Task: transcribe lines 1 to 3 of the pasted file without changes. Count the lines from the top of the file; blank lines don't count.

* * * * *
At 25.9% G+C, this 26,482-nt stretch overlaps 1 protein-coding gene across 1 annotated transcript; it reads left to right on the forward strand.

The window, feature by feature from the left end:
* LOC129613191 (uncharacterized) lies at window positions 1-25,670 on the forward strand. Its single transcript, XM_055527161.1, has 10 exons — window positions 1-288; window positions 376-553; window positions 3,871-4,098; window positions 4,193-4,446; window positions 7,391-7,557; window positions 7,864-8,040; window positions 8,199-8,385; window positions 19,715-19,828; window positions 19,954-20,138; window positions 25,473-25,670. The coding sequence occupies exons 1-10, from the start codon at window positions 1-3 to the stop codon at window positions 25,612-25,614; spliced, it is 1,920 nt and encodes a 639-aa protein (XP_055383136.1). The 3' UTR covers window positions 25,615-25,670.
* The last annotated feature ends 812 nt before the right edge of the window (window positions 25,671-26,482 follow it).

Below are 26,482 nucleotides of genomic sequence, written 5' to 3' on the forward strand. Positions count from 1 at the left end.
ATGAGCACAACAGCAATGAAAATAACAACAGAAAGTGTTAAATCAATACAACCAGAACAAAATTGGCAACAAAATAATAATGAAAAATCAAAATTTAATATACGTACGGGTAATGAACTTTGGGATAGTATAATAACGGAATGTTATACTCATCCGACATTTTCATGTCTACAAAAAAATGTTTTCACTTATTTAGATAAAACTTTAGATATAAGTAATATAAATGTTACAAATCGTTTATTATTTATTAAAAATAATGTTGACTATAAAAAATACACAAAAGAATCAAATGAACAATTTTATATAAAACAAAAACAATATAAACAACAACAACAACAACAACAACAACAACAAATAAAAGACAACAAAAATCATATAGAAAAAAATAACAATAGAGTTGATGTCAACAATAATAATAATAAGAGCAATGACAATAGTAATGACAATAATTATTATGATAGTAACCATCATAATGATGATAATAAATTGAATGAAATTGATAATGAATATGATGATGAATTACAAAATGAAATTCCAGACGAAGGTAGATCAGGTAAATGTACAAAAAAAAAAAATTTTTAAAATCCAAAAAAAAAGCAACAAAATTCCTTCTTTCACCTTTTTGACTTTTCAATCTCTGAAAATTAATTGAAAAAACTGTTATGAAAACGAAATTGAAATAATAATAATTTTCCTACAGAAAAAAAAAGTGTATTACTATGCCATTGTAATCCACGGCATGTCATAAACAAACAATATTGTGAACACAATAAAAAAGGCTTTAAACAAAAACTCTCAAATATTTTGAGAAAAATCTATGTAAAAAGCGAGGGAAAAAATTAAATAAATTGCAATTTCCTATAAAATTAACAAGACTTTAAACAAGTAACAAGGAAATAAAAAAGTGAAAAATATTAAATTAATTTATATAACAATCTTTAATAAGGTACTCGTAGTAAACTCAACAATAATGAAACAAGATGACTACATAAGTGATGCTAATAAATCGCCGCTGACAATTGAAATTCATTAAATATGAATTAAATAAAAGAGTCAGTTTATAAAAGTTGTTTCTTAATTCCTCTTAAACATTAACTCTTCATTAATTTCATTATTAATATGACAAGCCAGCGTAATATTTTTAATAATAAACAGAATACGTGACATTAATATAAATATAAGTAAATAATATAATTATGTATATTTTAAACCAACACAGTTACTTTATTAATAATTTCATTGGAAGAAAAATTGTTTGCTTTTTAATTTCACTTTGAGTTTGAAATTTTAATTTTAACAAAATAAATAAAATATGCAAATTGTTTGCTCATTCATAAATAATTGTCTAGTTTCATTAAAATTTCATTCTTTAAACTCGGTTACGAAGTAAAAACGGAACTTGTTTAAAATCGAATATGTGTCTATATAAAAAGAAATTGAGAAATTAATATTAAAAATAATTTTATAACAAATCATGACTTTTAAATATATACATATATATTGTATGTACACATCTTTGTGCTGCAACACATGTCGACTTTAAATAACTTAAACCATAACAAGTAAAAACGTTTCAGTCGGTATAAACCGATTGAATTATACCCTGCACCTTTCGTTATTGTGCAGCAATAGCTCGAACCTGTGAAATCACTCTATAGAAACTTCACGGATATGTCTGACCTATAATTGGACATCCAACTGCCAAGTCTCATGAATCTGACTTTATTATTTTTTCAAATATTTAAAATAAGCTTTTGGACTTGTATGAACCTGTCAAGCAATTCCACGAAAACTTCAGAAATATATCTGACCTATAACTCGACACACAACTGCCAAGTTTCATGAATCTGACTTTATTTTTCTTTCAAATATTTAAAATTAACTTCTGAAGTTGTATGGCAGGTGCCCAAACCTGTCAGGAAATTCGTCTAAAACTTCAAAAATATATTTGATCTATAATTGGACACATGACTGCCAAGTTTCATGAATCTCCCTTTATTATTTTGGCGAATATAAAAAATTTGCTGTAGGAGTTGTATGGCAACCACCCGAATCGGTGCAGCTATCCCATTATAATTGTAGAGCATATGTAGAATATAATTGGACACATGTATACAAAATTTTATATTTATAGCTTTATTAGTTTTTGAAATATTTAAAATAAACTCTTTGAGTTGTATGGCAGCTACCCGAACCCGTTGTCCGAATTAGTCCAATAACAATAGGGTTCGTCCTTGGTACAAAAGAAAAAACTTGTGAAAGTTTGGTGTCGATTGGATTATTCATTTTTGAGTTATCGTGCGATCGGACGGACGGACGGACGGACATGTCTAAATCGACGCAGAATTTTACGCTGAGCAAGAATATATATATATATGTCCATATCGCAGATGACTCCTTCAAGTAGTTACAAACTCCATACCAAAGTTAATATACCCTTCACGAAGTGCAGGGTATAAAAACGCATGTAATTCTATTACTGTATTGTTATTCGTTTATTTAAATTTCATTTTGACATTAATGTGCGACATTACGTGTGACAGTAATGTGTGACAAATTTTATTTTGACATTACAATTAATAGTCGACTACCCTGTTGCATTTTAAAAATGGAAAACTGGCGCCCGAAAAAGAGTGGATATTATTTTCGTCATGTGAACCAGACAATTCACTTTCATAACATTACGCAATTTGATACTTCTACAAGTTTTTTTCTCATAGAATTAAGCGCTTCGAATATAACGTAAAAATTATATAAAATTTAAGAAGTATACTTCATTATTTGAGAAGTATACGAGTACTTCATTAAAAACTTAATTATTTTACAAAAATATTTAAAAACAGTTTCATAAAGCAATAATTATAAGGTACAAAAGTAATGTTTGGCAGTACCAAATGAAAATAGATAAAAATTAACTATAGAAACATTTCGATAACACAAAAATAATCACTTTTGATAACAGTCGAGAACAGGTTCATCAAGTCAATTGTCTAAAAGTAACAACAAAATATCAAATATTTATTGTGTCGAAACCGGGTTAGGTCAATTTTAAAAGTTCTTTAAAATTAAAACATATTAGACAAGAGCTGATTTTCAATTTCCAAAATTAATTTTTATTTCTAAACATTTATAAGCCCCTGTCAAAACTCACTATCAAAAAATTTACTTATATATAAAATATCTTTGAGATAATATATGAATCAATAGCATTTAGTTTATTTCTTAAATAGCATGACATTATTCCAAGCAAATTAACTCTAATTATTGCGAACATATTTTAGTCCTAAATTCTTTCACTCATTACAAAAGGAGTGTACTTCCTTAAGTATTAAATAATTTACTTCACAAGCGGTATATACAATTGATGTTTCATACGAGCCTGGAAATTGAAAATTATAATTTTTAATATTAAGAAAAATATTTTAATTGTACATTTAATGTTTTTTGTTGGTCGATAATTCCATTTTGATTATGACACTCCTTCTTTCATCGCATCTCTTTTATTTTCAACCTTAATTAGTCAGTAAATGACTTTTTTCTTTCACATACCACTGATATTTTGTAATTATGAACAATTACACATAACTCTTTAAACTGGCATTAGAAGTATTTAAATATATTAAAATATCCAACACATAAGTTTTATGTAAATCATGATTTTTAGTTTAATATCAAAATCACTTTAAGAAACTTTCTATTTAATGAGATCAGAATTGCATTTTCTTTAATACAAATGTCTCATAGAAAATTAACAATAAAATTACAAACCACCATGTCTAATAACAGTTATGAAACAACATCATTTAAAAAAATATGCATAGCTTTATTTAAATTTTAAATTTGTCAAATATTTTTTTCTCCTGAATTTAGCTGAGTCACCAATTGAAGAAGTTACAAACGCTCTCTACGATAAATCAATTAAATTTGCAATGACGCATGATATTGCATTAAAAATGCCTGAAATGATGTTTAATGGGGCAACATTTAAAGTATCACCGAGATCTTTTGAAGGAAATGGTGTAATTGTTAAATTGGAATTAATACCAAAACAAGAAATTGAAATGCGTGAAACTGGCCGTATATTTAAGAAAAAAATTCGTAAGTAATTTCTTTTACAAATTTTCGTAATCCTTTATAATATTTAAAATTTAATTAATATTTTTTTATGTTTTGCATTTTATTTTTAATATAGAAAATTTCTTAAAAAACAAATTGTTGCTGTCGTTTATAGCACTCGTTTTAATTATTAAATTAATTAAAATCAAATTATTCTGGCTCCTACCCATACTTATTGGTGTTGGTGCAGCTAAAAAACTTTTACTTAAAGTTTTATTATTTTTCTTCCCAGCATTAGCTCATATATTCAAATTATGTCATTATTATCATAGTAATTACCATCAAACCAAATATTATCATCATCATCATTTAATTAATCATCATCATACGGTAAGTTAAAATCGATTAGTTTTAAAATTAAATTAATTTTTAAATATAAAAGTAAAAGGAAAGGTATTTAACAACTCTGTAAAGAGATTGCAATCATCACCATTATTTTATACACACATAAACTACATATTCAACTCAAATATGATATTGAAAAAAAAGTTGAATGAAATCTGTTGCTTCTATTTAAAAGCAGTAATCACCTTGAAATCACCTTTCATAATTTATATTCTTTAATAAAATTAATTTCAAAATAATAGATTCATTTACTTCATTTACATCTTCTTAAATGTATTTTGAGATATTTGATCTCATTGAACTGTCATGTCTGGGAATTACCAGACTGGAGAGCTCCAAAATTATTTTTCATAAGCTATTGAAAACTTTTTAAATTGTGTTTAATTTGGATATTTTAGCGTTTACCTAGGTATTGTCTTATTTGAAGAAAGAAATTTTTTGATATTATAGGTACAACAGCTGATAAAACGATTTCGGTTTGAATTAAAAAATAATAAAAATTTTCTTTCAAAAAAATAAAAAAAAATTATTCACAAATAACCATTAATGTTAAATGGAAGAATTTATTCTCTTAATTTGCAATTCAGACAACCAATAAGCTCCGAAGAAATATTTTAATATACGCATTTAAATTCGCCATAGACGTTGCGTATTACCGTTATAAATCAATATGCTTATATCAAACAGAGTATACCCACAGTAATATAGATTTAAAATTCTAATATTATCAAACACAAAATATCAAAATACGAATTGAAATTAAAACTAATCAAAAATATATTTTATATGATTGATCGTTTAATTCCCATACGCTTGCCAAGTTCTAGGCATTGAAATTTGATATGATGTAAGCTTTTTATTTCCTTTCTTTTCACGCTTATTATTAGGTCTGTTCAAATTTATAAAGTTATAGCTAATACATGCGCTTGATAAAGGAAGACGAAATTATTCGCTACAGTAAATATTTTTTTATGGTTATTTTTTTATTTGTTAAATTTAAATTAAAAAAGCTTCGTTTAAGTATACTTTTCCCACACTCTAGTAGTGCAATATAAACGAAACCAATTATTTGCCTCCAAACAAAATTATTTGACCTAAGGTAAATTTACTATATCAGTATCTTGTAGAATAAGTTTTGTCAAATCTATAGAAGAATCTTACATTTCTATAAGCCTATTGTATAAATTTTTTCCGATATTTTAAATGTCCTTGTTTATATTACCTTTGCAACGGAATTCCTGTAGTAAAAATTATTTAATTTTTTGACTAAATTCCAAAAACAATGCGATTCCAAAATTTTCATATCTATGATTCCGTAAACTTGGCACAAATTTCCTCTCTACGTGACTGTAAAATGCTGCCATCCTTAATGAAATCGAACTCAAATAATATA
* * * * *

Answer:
At 25.9% G+C, this 26,482-nt stretch overlaps 1 protein-coding gene across 1 annotated transcript; it reads left to right on the forward strand.

The window, feature by feature from the left end:
* LOC129613191 (uncharacterized) lies at window positions 1-25,670 on the forward strand. Its single transcript, XM_055527161.1, has 10 exons — window positions 1-288; window positions 376-553; window positions 3,871-4,098; window positions 4,193-4,446; window positions 7,391-7,557; window positions 7,864-8,040; window positions 8,199-8,385; window positions 19,715-19,828; window positions 19,954-20,138; window positions 25,473-25,670. The coding sequence occupies exons 1-10, from the start codon at window positions 1-3 to the stop codon at window positions 25,612-25,614; spliced, it is 1,920 nt and encodes a 639-aa protein (XP_055383136.1). The 3' UTR covers window positions 25,615-25,670.